This is called 'transfer pricing'. According to Rodolfo Bejarano, an economist with links to Latindadd, this is how, at the present time, some 60% of world trade is carried out: it consists of transactions between enterprises involved in the same matrix.
Bejarano explains that when a transnational group controls enterprises that are on both sides of a commercial transaction, it is easy for them to avoid paying taxes, and the countries in question can do nothing about it. This is why there is a close connection between price manipulation by transnationals and the developing countries losing tax income.
By using this mechanism these enterprises can transfer their profits under cover. They assign unreal prices to their transactions involving goods or services, understating the value of sales or overstating purchases to suit their needs. Or they simply invent fictitious business operations.
How much are we losing?
The British NGO Christian Aid has estimated that the developing countries lose approximately $160 billion per year as a result of these bad practices. By the same calculation, Latin America is losing $50 billion a year in the same way. According to a study by Global Financial Integrity, Peru is losing $275 million a year as a direct result of these manoeuvres.
There is no easy way out. The transnationals would have to provide timely information about all their operations and this would necessarily have to pass through an international tax control system with global accounting standards that could check the big enterprises' trade operations to ensure they are legitimate. In other words, what is needed is global political will.
The dynamic of transfer pricing makes no sense unless the system is underpinned with tax havens. In the world today there are more than 70 places where tax opacity makes it possible for the big fish to hide their ill-gotten gains from whatever organisation is investigating them. That is to say, places that not only have low taxes or none at all, but where persons or legal entities enjoy strict banking, professional or commercial secrecy, and where this is guaranteed by the law.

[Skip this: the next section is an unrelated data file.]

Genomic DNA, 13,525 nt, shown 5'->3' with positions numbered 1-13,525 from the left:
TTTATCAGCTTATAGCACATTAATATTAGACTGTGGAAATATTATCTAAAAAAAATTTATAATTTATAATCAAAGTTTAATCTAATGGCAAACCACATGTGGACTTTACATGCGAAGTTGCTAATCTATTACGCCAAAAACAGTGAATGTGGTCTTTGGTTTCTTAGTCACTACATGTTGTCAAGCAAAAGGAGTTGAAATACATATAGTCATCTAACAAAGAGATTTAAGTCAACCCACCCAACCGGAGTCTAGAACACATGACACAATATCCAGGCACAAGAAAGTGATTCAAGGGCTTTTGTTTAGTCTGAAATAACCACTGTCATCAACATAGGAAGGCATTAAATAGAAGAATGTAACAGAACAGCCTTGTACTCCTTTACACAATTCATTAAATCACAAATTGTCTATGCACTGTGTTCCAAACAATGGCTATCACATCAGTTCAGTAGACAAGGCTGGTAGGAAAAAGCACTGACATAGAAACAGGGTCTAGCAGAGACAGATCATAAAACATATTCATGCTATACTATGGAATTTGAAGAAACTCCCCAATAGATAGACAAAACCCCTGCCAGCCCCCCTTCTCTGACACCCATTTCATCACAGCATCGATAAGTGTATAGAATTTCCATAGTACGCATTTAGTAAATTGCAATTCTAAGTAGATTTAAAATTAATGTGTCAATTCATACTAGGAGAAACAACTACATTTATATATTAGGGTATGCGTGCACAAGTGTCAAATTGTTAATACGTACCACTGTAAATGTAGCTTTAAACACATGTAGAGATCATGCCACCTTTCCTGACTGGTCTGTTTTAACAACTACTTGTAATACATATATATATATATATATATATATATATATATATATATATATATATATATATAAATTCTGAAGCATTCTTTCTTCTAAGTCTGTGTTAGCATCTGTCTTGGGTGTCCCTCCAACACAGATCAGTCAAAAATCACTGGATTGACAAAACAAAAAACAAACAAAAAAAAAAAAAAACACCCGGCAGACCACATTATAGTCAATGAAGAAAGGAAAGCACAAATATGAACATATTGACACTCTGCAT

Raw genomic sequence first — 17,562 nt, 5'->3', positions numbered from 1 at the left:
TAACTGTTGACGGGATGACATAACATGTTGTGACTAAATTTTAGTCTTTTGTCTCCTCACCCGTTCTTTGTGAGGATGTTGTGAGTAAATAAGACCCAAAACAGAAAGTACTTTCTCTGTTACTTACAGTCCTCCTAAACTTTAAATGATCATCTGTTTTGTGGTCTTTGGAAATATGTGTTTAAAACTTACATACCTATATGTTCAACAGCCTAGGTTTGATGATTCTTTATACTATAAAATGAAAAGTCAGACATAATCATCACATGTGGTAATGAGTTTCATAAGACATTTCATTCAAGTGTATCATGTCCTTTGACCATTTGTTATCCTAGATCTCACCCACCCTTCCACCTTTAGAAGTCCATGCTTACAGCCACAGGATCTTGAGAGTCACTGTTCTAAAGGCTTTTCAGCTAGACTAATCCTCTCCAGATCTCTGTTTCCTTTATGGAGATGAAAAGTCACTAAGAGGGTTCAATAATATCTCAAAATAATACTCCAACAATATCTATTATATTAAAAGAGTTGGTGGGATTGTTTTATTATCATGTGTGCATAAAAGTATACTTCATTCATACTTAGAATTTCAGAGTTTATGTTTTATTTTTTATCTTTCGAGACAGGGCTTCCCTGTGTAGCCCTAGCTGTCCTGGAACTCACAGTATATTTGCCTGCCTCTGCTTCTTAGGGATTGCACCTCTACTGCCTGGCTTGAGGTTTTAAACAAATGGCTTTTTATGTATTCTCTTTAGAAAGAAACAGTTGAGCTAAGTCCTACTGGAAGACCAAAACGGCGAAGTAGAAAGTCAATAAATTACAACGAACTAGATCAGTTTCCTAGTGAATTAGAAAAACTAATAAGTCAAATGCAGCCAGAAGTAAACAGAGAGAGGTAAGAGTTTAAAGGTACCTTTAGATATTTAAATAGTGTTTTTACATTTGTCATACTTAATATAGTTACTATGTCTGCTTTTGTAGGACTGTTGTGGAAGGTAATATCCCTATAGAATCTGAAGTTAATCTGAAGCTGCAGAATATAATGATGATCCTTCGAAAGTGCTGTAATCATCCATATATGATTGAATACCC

Alberto Croce of the SES Foundation in Argentina says these havens ought to be called 'tax sewers'. They also serve to hide the losses of banks and large enterprises with classified investment accounts, which are very profitable. We were given a glimpse of these kinds of arrangements when the dirt on the world financial crisis, or some of it, came out.
The first tax haven was Switzerland: in 1934 the Swiss decreed banking secrecy for their foreign clients. Since then these havens have been proliferating. There are some in the Latin American region, but without doubt the most efficient are the United States and five European countries.
It was not for nothing that the Swiss ex-banker Rudolf Elmer gave WikiLeaks lists with the details of 2,000 people, financial institutions and multinationals in various countries that use banking secrecy to evade taxes. He said that the world should be aware of what he himself has always known in his day-to-day work. In the near future some very revealing information is going to emerge.
Carlos Bedoya is a Peruvian lawyer and journalist. He is a member of the central Latindadd team. This article originally appeared in Spanish in Agenda Global (20 January 2011).
*Third World Resurgence No. 247, March 2011, pp 10-11
Wendy Rockwell Brouillette
Monteverde, Costa Rica
Dada la complejidad de la organización de la sociedad humana es imposible determinar individualmente con exactitud si cada uno recibe lo que le corresponde en función de lo que aporta con su trabajo o capital a la producción de riqueza. Sin embargo, tomando los grandes conjuntos, si el producto bruto per cápita de la sociedad crece y en lugar de un mejoramiento general de la vida de todos, lo que aparece es una franja de gente opulenta distanciada de otra mucho mayor de gente trabajadora pero menesterosa, hay que sospechar la existencia de alguna estructura del orden que impone esa crónica injusta distribución de la riqueza.